• Cisco warns of security holes in its security appliances
    Bugs potentially useful for rogue insiders, admin account hijackers

    Cisco has alerted customers to another four vulnerabilities in its products, including a high-severity flaw in its email and web security appliances. 

    The networking giant has issued a patch for that bug, tracked as CVE-2022-20664. The flaw is present in the web management interface of Cisco's Secure Email and Web Manager and Email Security Appliance in both the virtual and hardware appliances. Some earlier versions of both products, we note, have reached end of life, and so the manufacturer won't release fixes; it instead told customers to migrate to a newer version and dump the old.

    This bug received a 7.7 out of 10 CVSS severity score, and Cisco noted that its security team is not aware of any in-the-wild exploitation, so far. That said, given the speed of reverse engineering, that day is likely to come. 

    Continue reading
  • Never fear, the White House is here to tackle web trolls
    'No one should have to endure abuse just because they are attempting to participate in society'

    A US task force aims to prevent online harassment and abuse, with a specific focus on protecting women, girls and LGBTQI+ individuals.

    In the next 180 days, the White House Task Force to Address Online Harassment and Abuse will, among other things, draft a blueprint on a "whole-of-government approach" to stopping "technology-facilitated, gender-based violence." 

    A year after submitting the blueprint, the group will provide additional recommendations that federal and state agencies, service providers, technology companies, schools and other organisations should take to prevent online harassment, which VP Kamala Harris noted often spills over into physical violence, including self-harm and suicide for victims of cyberstalking as well mass shootings.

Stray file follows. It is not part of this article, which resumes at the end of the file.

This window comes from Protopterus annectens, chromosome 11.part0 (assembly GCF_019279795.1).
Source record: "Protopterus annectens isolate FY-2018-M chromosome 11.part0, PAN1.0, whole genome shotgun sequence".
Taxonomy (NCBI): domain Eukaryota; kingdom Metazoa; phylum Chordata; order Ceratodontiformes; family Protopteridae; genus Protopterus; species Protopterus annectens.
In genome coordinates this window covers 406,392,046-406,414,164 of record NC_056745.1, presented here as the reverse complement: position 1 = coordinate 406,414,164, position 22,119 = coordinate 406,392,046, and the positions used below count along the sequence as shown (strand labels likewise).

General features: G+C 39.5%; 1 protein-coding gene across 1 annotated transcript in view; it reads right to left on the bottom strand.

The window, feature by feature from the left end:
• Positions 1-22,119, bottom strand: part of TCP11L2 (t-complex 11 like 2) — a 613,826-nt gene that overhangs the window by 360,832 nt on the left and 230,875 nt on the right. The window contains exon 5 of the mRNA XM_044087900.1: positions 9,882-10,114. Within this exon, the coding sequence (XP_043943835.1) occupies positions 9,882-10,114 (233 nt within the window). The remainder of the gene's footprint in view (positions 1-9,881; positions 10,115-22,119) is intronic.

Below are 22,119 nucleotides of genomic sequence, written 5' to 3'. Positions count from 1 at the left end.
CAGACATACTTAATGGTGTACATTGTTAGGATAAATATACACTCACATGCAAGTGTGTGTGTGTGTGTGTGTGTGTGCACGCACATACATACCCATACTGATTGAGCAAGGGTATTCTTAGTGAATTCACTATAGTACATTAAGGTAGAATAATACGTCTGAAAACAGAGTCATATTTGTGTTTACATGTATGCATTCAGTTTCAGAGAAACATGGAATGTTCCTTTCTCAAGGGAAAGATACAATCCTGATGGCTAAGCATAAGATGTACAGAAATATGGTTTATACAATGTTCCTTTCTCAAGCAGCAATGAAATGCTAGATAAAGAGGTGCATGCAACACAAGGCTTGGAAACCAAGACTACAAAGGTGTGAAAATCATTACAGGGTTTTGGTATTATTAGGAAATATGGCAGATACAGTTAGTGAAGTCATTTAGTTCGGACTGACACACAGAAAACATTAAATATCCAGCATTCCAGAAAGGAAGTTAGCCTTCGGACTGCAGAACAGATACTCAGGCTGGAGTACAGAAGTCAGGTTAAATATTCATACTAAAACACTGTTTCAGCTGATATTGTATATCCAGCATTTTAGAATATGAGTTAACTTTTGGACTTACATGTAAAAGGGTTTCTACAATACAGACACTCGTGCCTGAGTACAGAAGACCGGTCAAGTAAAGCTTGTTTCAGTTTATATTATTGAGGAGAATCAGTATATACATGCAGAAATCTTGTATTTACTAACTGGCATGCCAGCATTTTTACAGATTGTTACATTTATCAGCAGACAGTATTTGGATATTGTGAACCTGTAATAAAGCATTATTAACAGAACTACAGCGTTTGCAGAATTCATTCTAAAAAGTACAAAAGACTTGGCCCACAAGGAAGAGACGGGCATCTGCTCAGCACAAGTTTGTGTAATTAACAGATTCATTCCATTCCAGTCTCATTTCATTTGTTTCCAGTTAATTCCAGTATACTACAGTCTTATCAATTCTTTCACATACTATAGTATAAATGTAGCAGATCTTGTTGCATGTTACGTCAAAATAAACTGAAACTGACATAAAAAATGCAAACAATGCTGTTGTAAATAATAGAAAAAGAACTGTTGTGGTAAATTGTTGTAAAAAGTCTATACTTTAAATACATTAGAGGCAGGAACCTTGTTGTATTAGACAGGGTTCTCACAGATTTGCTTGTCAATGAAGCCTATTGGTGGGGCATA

Continue reading
  • Google: How we tackled this iPhone, Android spyware
    Watching people's every move and collecting their info – not on our watch, says web ads giant

    Spyware developed by Italian firm RCS Labs was used to target cellphones in Italy and Kazakhstan — in some cases with an assist from the victims' cellular network providers, according to Google's Threat Analysis Group (TAG).

    RCS Labs customers include law-enforcement agencies worldwide, according to the vendor's website. It's one of more than 30 outfits Google researchers are tracking that sell exploits or surveillance capabilities to government-backed groups. And we're told this particular spyware runs on both iOS and Android phones.

    We understand this particular campaign of espionage involving RCS's spyware was documented last week by Lookout, which dubbed the toolkit "Hermit." We're told it is potentially capable of spying on the victims' chat apps, camera and microphone, contacts book and calendars, browser, and clipboard, and beam that info back to base. It's said that Italian authorities have used this tool in tackling corruption cases, and the Kazakh government has had its hands on it, too.

    Continue reading

Biting the hand that feeds IT © 1998–2022